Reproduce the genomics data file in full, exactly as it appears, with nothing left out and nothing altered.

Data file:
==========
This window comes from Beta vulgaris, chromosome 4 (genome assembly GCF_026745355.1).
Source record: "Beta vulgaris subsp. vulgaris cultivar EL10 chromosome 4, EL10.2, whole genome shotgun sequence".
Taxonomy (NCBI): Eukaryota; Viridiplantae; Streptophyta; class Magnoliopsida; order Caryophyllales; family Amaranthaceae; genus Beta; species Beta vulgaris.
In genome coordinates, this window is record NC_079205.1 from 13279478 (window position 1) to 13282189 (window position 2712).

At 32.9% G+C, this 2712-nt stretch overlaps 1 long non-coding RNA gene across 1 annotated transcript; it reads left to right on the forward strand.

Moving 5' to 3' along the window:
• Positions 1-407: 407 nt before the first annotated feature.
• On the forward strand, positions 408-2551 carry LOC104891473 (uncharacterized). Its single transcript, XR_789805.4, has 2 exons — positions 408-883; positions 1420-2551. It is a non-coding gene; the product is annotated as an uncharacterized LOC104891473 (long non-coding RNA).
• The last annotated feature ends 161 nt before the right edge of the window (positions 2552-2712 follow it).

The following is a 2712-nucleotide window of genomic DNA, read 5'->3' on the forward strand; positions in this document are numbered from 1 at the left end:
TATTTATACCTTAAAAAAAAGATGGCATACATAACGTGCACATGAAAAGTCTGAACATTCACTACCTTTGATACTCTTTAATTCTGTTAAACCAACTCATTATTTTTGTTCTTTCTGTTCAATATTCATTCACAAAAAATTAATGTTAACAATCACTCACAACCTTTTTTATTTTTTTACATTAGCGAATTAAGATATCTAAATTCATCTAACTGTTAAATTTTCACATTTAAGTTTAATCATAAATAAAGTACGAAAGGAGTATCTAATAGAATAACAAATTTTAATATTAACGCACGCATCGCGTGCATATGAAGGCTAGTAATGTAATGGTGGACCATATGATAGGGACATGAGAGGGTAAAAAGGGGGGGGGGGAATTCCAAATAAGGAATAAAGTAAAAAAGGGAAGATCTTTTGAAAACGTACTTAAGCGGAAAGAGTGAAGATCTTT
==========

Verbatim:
This window comes from Beta vulgaris, chromosome 4 (genome assembly GCF_026745355.1).
Source record: "Beta vulgaris subsp. vulgaris cultivar EL10 chromosome 4, EL10.2, whole genome shotgun sequence".
Taxonomy (NCBI): Eukaryota; Viridiplantae; Streptophyta; class Magnoliopsida; order Caryophyllales; family Amaranthaceae; genus Beta; species Beta vulgaris.
In genome coordinates, this window is record NC_079205.1 from 13279478 (window position 1) to 13282189 (window position 2712).

At 32.9% G+C, this 2712-nt stretch overlaps 1 long non-coding RNA gene across 1 annotated transcript; it reads left to right on the forward strand.

Moving 5' to 3' along the window:
• Positions 1-407: 407 nt before the first annotated feature.
• On the forward strand, positions 408-2551 carry LOC104891473 (uncharacterized). Its single transcript, XR_789805.4, has 2 exons — positions 408-883; positions 1420-2551. It is a non-coding gene; the product is annotated as an uncharacterized LOC104891473 (long non-coding RNA).
• The last annotated feature ends 161 nt before the right edge of the window (positions 2552-2712 follow it).

The following is a 2712-nucleotide window of genomic DNA, read 5'->3' on the forward strand; positions in this document are numbered from 1 at the left end:
TATTTATACCTTAAAAAAAAGATGGCATACATAACGTGCACATGAAAAGTCTGAACATTCACTACCTTTGATACTCTTTAATTCTGTTAAACCAACTCATTATTTTTGTTCTTTCTGTTCAATATTCATTCACAAAAAATTAATGTTAACAATCACTCACAACCTTTTTTATTTTTTTACATTAGCGAATTAAGATATCTAAATTCATCTAACTGTTAAATTTTCACATTTAAGTTTAATCATAAATAAAGTACGAAAGGAGTATCTAATAGAATAACAAATTTTAATATTAACGCACGCATCGCGTGCATATGAAGGCTAGTAATGTAATGGTGGACCATATGATAGGGACATGAGAGGGTAAAAAGGGGGGGGGGGAATTCCAAATAAGGAATAAAGTAAAAAAGGGAAGATCTTTTGAAAACGTACTTAAGCGGAAAGAGTGAAGATCTTT